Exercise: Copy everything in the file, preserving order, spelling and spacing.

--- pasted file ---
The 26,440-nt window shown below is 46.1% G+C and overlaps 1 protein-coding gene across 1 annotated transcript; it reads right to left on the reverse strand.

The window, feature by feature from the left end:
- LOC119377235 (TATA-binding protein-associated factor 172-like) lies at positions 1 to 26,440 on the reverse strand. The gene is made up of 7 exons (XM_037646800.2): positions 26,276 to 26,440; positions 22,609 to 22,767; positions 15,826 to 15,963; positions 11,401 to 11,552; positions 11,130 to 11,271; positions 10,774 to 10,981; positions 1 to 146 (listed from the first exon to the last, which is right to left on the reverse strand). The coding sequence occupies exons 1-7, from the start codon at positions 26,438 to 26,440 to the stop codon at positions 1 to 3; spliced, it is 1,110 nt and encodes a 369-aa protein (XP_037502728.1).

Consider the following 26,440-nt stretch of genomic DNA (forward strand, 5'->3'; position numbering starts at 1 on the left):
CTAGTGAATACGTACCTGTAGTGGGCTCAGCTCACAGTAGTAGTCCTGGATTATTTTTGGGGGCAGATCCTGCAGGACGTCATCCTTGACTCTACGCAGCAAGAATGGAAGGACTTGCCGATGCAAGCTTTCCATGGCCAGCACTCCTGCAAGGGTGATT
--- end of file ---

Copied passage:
The 26,440-nt window shown below is 46.1% G+C and overlaps 1 protein-coding gene across 1 annotated transcript; it reads right to left on the reverse strand.

The window, feature by feature from the left end:
- LOC119377235 (TATA-binding protein-associated factor 172-like) lies at positions 1 to 26,440 on the reverse strand. The gene is made up of 7 exons (XM_037646800.2): positions 26,276 to 26,440; positions 22,609 to 22,767; positions 15,826 to 15,963; positions 11,401 to 11,552; positions 11,130 to 11,271; positions 10,774 to 10,981; positions 1 to 146 (listed from the first exon to the last, which is right to left on the reverse strand). The coding sequence occupies exons 1-7, from the start codon at positions 26,438 to 26,440 to the stop codon at positions 1 to 3; spliced, it is 1,110 nt and encodes a 369-aa protein (XP_037502728.1).

Consider the following 26,440-nt stretch of genomic DNA (forward strand, 5'->3'; position numbering starts at 1 on the left):
CTAGTGAATACGTACCTGTAGTGGGCTCAGCTCACAGTAGTAGTCCTGGATTATTTTTGGGGGCAGATCCTGCAGGACGTCATCCTTGACTCTACGCAGCAAGAATGGAAGGACTTGCCGATGCAAGCTTTCCATGGCCAGCACTCCTGCAAGGGTGATT